Design, and its attendant signs of domestic life, played an even more outsized role than normal at last week's art shows in New York. At many galleries, it seemed that the booth furniture might drown out the works themselves, as with the ombré pieces on view at Peres Projects, or the erstwhile neon pink RO/LU benches at Parker Gallery. The best booth of the week by far, though, was by the London-based gallery Lyndsey Ingram, who handed over its design and curation to Georgie Hopton. Hopton in turn tapped her husband Gary Hume to share the joint booth, then kitted it out like a real home, complete with ruffled baseboards anchoring each color-blocked wall.
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We Asked 13 Designers and 13 High-Profile Creatives to Collaborate for Charity, and the Results Will Surprise You

Since we started Sight Unseen nine years ago, we’ve found ourselves writing again and again about the fertile ground between creative fields. So it wasn’t much of a leap from there to Field Studies, for which we paired 13 furniture and interior designers with 13 creatives in food, fashion, film, art, and music and invited them to create a collaborative object together — all 13 of which are now available to purchase on 1stdibs, with proceeds going to a charity of each pair's choosing.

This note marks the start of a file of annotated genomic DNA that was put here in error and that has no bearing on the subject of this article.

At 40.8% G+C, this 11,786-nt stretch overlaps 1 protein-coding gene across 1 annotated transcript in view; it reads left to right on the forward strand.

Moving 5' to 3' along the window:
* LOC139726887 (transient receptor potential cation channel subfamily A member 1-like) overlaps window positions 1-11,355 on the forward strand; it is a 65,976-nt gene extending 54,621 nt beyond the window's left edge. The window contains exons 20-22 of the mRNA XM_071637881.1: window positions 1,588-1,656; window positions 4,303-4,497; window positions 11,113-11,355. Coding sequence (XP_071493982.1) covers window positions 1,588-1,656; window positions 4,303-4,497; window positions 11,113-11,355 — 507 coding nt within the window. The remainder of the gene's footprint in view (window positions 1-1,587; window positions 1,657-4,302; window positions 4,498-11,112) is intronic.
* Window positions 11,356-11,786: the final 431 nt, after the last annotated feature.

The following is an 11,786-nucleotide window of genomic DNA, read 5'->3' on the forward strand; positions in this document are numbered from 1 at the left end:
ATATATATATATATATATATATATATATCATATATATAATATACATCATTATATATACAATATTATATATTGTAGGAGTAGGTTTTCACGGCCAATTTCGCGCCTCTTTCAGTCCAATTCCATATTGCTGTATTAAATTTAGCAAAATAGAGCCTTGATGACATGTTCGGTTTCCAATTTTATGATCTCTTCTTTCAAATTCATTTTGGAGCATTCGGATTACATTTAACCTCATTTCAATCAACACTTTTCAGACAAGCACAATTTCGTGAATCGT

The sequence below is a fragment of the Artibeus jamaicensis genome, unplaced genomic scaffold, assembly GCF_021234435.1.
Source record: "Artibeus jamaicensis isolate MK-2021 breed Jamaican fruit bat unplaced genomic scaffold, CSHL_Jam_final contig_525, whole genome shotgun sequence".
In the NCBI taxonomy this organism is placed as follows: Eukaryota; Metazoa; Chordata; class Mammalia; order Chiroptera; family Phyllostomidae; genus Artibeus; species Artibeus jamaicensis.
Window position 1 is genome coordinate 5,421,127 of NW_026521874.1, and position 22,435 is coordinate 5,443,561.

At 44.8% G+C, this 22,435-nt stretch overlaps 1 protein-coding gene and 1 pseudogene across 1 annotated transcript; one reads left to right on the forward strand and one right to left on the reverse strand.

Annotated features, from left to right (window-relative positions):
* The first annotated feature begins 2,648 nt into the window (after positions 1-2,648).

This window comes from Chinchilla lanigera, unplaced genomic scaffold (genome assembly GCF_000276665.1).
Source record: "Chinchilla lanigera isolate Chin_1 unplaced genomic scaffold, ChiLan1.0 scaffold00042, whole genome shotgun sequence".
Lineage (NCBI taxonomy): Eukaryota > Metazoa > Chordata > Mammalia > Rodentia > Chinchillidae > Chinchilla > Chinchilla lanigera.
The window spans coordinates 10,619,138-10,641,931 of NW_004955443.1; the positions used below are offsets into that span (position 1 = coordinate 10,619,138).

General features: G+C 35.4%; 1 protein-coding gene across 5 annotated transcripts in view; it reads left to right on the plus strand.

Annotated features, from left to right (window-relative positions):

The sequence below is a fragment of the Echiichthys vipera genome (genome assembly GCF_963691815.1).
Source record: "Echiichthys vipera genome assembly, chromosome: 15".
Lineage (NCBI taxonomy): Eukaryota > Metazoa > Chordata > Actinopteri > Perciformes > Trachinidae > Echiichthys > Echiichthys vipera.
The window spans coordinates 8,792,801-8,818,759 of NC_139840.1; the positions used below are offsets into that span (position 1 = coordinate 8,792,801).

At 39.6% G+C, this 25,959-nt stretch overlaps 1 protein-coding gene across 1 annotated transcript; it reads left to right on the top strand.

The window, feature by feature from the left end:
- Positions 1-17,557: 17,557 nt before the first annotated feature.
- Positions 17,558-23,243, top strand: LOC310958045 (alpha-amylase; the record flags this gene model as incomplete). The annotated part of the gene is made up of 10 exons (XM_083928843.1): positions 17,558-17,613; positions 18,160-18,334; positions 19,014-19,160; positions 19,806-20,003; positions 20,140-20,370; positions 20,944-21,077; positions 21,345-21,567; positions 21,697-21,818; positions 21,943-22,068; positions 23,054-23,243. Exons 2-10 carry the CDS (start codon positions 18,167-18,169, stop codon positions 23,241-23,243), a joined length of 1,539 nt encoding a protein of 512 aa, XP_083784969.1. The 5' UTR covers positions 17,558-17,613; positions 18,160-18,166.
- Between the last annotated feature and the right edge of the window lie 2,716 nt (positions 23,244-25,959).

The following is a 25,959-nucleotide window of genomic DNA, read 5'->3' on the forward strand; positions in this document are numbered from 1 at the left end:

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Week of August 14, 2017

A weekly Saturday recap to share with you our favorite links, discoveries, exhibitions, and more from the past seven days. This week: another far-flung European art park, (another) terrazzo and pink interior, and a smattering of previews from the upcoming fall design season.
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Bid on Works By Design’s Biggest Names in Our First Design for Progress Auction